Open Letter to Ed Marshall, The Progressive Populist Reform People's Party (in repsonse to his criticism of the Inaugural Protests and the Voter March)


I find the two emails you sent somewhat difficult to follow, but if I understand them correctly (and correct me if I am wrong in my interpretation), you seem to be suggesting that the whole Voter March is just not dramatic or radical enough in its intention and/or strategical implementation, or political implications. Your concern seems to be that if the movement is not based a rigorous response to the egregious breaching of democracy and the law in the last s-election, that the movement will be characterized as "sour grapes" and "sore Loserman."

If this is indeed what you are saying, and if the movement were indeed what you say, I would agree with you. As it is, however, I think that your characterization is inaccurate. (I believe that the rightwing has attempted to characterize the movement as sour grapes and sore loserman, etc., but that the impetus behind the movement would never have sustained itself given such a premise).

The premise of the movement, as I see it, and as we in the CLG see it (see IS in fact a response to treason, fraud, judicial injustice, systemic and apparently intentional disenfranchisment. There is simply no way that a continued, ongoing pro-democracy movement could have been sustained on the mere basis of being upset about "losing." The fact is, everyone involved knows that election was stolen, that probably 200,000 in Florida alone were disenfranchised, and that politicos, paid G.O.P. party operatives, demogogues, jurists and propagandists colluded in an orchestration of a coup d'etat.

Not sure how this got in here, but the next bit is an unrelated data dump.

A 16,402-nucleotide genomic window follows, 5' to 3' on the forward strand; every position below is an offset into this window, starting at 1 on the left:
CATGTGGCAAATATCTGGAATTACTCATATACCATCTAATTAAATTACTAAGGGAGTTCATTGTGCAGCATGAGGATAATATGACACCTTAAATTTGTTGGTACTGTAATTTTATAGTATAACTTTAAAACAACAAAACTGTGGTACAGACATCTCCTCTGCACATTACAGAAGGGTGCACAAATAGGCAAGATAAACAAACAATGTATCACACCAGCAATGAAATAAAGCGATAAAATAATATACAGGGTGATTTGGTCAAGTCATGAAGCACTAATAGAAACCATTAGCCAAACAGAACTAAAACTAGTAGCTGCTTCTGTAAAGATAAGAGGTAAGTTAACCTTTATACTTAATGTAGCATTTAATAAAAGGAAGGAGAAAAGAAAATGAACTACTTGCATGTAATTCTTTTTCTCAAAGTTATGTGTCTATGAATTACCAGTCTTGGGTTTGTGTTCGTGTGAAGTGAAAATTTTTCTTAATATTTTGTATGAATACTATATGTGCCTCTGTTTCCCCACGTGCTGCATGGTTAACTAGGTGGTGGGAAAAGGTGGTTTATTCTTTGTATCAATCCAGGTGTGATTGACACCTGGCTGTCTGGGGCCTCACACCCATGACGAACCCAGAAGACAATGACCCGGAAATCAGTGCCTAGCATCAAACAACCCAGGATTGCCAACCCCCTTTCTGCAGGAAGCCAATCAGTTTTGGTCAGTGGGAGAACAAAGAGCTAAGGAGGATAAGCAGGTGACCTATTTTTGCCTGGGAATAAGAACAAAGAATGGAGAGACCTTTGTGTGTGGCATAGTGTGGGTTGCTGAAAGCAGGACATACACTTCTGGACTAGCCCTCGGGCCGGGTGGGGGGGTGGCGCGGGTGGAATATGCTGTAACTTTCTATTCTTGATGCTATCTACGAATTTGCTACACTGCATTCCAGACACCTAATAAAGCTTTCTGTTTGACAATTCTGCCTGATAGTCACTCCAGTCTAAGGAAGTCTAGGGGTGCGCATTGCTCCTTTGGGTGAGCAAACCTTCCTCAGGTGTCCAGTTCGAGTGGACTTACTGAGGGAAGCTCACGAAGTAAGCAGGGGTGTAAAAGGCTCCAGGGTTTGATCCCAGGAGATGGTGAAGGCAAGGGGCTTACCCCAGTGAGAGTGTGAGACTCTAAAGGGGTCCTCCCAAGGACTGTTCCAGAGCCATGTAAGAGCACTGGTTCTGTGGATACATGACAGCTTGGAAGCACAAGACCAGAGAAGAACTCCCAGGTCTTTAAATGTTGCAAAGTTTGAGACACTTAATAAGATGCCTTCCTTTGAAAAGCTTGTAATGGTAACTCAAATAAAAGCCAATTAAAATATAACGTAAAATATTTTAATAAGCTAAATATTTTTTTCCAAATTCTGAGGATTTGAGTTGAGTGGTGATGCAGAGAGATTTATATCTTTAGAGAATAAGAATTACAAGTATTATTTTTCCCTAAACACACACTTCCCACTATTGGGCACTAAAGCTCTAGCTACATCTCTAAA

You suggest that the Democratic party, given its ready abdication of effective opposition, has been complicit in the coup. This is a characterization, in fact, shared by many (BUT NOT ALL) in the march and pro-democracy movement. Yet, you seem to associate the March with this "official" Democratic (supine) position. You seem to suggest that the March, in not condemning Democrats, is equally complicit. Obviously, this is not the case. If this WERE the case, the march would amount to a feel-good "healing" and mass therapy session to mend the 'wounds' caused by the take-over. After all, that was the "official" party line. But, that line was never accepted by the movement.

Rather, what this movement represents is a groundswell of grassroots activism. As The Nation editorialist put it this week, "popular agitation must build fires under them [Democrats], too." This, I would argue, is the very premise of the March itself, and the movement is feeding into this popular agitation. We are not complicit in the coup; we are not adopting the official Democratic party line; we are multi-partisan. If you disagree with my characterizations of your position, the March, and its relationship to the coup, please apprise.


Michael Rectenwald

Citizens for Legitimate Government (